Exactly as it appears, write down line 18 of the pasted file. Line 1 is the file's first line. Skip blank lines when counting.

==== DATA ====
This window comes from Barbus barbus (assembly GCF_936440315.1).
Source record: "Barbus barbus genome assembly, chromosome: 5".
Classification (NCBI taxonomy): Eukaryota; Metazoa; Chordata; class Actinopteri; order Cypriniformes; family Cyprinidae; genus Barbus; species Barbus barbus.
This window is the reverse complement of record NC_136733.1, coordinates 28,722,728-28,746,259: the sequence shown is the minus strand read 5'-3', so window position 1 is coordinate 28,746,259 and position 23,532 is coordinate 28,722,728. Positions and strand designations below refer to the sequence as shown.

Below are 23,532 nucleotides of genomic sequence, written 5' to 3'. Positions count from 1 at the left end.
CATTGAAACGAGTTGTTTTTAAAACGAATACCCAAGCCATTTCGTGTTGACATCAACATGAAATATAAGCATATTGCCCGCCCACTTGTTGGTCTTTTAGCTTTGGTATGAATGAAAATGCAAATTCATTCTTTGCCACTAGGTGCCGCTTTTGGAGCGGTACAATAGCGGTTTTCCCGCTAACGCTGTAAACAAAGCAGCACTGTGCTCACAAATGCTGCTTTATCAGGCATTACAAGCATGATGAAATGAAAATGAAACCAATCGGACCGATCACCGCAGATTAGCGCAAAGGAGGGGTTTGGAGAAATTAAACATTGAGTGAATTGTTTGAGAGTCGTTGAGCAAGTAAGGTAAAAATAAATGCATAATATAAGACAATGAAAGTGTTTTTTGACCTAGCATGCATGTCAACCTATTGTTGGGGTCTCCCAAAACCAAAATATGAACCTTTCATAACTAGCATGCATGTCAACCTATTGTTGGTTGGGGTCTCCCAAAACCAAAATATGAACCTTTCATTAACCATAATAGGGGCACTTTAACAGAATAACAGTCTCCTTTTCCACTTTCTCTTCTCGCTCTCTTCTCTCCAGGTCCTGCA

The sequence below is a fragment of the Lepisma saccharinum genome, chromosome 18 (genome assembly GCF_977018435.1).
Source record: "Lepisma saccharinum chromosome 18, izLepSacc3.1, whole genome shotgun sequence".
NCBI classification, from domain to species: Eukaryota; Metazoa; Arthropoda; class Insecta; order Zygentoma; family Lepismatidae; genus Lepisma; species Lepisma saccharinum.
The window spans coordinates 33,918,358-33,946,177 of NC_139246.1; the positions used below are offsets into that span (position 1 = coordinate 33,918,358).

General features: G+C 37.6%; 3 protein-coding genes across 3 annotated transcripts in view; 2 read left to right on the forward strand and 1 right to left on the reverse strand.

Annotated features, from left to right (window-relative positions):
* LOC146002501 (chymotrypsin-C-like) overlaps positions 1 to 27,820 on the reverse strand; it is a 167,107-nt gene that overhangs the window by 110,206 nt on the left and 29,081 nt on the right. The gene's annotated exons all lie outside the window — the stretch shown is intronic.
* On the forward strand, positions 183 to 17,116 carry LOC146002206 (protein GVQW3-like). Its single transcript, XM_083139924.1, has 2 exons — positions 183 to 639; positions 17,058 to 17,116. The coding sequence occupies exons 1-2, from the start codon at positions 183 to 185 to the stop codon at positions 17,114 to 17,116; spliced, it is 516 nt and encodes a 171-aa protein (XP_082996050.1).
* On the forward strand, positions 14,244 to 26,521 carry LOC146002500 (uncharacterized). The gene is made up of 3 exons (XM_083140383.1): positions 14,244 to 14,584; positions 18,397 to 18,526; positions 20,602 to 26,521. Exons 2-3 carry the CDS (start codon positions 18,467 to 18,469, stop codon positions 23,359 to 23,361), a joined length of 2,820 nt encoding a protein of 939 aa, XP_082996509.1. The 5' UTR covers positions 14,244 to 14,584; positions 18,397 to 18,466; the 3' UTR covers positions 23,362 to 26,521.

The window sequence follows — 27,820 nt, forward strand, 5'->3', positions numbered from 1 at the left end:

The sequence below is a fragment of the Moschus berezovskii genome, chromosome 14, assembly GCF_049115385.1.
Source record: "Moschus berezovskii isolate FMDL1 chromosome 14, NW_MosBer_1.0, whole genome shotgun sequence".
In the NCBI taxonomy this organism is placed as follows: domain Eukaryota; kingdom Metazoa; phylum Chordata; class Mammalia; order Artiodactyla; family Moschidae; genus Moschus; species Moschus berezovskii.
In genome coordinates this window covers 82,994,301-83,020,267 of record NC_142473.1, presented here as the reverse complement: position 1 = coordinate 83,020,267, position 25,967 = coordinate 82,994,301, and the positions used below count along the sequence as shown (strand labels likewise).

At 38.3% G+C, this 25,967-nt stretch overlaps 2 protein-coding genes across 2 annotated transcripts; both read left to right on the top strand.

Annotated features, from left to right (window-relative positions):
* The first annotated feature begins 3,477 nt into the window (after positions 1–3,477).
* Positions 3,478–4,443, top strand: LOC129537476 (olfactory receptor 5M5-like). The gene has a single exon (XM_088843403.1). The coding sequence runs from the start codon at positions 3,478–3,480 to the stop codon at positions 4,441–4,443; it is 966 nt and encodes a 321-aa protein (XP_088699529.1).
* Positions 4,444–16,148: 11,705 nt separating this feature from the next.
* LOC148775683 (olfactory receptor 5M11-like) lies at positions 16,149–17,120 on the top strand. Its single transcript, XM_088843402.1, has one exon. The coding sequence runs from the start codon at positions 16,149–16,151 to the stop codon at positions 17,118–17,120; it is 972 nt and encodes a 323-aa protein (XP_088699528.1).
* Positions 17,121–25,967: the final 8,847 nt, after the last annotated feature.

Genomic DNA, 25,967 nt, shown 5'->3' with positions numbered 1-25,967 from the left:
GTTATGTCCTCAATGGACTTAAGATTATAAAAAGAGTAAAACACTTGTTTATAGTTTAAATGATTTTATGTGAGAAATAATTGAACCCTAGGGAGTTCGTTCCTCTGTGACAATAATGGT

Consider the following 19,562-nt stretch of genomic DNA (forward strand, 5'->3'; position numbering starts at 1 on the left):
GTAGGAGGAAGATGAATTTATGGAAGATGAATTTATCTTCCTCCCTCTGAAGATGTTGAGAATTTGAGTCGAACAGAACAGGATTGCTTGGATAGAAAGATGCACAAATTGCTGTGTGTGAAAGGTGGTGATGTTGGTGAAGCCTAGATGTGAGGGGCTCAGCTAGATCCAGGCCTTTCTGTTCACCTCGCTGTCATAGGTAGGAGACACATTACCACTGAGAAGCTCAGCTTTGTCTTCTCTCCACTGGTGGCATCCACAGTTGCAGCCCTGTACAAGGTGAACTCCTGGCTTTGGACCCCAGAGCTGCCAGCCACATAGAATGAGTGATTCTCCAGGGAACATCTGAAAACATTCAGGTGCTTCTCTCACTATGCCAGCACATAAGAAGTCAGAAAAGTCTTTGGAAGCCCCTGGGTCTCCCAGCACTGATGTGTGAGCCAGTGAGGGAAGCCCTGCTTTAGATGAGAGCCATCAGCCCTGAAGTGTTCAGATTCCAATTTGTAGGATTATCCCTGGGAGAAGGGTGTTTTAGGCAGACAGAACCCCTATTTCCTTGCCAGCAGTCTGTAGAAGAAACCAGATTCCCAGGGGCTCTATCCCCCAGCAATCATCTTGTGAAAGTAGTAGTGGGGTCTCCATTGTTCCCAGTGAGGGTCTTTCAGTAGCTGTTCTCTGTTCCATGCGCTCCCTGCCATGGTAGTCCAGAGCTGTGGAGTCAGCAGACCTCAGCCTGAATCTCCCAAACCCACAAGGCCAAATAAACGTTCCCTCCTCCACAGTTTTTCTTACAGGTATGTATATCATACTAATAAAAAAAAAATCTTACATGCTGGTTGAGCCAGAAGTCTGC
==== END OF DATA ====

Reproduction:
Source record: "Moschus berezovskii isolate FMDL1 chromosome 14, NW_MosBer_1.0, whole genome shotgun sequence".